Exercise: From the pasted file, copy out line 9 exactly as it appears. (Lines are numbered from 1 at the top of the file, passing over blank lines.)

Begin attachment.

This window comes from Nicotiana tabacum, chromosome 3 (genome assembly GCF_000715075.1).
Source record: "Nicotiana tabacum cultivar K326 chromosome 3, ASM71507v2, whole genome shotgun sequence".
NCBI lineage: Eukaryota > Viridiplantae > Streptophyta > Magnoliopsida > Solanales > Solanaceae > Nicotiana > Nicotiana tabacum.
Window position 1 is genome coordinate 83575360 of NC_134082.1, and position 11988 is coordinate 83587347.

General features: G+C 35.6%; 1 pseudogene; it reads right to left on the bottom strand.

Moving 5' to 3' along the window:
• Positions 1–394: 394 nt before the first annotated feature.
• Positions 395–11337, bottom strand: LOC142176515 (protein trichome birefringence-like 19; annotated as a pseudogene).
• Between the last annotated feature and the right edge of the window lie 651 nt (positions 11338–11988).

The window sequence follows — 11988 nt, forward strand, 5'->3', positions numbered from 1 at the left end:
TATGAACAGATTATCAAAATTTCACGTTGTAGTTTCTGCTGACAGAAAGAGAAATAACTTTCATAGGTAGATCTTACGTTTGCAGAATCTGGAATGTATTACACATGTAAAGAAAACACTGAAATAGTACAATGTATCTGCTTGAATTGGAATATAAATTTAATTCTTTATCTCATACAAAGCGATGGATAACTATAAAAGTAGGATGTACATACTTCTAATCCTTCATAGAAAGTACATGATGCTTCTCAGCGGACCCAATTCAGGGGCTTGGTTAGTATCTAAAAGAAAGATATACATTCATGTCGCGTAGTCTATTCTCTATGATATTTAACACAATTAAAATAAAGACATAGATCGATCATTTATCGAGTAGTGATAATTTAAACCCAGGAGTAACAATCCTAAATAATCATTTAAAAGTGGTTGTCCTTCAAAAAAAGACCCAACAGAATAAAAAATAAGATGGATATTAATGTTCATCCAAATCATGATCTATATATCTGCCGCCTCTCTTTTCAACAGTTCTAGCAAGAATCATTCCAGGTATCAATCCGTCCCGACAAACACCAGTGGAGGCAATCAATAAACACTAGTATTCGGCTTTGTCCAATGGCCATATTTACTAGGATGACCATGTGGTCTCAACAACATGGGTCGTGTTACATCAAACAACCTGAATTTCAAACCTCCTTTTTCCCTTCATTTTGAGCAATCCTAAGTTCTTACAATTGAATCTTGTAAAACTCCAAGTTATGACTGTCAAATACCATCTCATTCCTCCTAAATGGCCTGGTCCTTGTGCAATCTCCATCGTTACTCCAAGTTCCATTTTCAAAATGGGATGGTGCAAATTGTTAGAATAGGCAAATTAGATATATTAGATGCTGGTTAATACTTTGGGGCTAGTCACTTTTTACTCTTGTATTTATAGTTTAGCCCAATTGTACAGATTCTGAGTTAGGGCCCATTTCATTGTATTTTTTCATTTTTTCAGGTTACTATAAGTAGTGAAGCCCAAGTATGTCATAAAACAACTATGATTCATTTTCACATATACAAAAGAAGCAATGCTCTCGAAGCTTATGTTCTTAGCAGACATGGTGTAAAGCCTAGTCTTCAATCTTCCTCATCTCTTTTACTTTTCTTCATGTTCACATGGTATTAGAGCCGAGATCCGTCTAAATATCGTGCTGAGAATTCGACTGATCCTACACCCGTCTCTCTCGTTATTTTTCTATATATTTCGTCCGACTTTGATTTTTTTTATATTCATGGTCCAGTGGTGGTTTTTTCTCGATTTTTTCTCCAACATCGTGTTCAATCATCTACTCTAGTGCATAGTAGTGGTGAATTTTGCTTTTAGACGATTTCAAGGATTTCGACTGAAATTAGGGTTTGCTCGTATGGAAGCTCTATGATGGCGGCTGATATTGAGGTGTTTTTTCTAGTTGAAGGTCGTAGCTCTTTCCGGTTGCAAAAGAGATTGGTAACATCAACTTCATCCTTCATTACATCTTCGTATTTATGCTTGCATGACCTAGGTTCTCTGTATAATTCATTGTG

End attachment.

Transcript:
• Between the last annotated feature and the right edge of the window lie 651 nt (positions 11338–11988).